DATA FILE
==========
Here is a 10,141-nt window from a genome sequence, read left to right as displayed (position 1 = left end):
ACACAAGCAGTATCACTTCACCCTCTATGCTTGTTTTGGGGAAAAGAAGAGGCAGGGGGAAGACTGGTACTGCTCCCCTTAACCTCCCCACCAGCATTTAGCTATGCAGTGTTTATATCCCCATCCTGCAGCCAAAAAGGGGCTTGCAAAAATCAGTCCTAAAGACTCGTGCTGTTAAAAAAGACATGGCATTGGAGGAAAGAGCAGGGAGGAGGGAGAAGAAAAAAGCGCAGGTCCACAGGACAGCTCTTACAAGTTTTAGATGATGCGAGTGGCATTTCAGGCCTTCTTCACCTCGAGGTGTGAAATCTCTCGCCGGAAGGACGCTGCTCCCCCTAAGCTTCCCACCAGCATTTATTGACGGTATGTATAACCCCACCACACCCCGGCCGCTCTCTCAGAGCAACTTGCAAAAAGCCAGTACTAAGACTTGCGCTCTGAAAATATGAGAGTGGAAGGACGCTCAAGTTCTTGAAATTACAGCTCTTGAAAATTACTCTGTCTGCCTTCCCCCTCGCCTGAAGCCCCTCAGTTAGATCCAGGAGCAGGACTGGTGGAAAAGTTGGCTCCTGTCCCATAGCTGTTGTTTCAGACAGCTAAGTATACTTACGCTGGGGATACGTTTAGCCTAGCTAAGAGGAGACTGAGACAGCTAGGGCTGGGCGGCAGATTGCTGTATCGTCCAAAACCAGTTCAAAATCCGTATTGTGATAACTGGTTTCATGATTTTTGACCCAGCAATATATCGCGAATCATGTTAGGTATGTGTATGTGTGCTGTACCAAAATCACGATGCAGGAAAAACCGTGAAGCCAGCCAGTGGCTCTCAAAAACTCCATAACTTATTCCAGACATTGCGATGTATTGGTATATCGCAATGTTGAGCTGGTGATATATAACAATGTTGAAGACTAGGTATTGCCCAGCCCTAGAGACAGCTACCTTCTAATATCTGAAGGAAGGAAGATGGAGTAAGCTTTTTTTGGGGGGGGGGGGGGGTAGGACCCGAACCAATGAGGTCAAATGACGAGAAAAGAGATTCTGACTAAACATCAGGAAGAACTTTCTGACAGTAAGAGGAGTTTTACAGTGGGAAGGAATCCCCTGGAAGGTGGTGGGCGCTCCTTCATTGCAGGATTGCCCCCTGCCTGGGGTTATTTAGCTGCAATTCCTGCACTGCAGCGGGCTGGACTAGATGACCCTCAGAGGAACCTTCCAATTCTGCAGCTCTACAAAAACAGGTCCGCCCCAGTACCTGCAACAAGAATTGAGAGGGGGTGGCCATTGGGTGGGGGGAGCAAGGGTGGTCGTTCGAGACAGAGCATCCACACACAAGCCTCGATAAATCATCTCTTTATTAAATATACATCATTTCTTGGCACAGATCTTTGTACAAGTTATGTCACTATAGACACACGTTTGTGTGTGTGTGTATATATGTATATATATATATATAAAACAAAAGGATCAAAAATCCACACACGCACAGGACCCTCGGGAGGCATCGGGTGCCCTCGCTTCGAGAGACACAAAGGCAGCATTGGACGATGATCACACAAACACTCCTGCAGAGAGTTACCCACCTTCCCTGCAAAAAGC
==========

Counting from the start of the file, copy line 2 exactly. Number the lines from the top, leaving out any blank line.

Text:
ACACAAGCAGTATCACTTCACCCTCTATGCTTGTTTTGGGGAAAAGAAGAGGCAGGGGGAAGACTGGTACTGCTCCCCTTAACCTCCCCACCAGCATTTAGCTATGCAGTGTTTATATCCCCATCCTGCAGCCAAAAAGGGGCTTGCAAAAATCAGTCCTAAAGACTCGTGCTGTTAAAAAAGACATGGCATTGGAGGAAAGAGCAGGGAGGAGGGAGAAGAAAAAAGCGCAGGTCCACAGGACAGCTCTTACAAGTTTTAGATGATGCGAGTGGCATTTCAGGCCTTCTTCACCTCGAGGTGTGAAATCTCTCGCCGGAAGGACGCTGCTCCCCCTAAGCTTCCCACCAGCATTTATTGACGGTATGTATAACCCCACCACACCCCGGCCGCTCTCTCAGAGCAACTTGCAAAAAGCCAGTACTAAGACTTGCGCTCTGAAAATATGAGAGTGGAAGGACGCTCAAGTTCTTGAAATTACAGCTCTTGAAAATTACTCTGTCTGCCTTCCCCCTCGCCTGAAGCCCCTCAGTTAGATCCAGGAGCAGGACTGGTGGAAAAGTTGGCTCCTGTCCCATAGCTGTTGTTTCAGACAGCTAAGTATACTTACGCTGGGGATACGTTTAGCCTAGCTAAGAGGAGACTGAGACAGCTAGGGCTGGGCGGCAGATTGCTGTATCGTCCAAAACCAGTTCAAAATCCGTATTGTGATAACTGGTTTCATGATTTTTGACCCAGCAATATATCGCGAATCATGTTAGGTATGTGTATGTGTGCTGTACCAAAATCACGATGCAGGAAAAACCGTGAAGCCAGCCAGTGGCTCTCAAAAACTCCATAACTTATTCCAGACATTGCGATGTATTGGTATATCGCAATGTTGAGCTGGTGATATATAACAATGTTGAAGACTAGGTATTGCCCAGCCCTAGAGACAGCTACCTTCTAATATCTGAAGGAAGGAAGATGGAGTAAGCTTTTTTTGGGGGGGGGGGGGGGTAGGACCCGAACCAATGAGGTCAAATGACGAGAAAAGAGATTCTGACTAAACATCAGGAAGAACTTTCTGACAGTAAGAGGAGTTTTACAGTGGGAAGGAATCCCCTGGAAGGTGGTGGGCGCTCCTTCATTGCAGGATTGCCCCCTGCCTGGGGTTATTTAGCTGCAATTCCTGCACTGCAGCGGGCTGGACTAGATGACCCTCAGAGGAACCTTCCAATTCTGCAGCTCTACAAAAACAGGTCCGCCCCAGTACCTGCAACAAGAATTGAGAGGGGGTGGCCATTGGGTGGGGGGAGCAAGGGTGGTCGTTCGAGACAGAGCATCCACACACAAGCCTCGATAAATCATCTCTTTATTAAATATACATCATTTCTTGGCACAGATCTTTGTACAAGTTATGTCACTATAGACACACGTTTGTGTGTGTGTGTATATATGTATATATATATATATAAAACAAAAGGATCAAAAATCCACACACGCACAGGACCCTCGGGAGGCATCGGGTGCCCTCGCTTCGAGAGACACAAAGGCAGCATTGGACGATGATCACACAAACACTCCTGCAGAGAGTTACCCACCTTCCCTGCAAAAAGC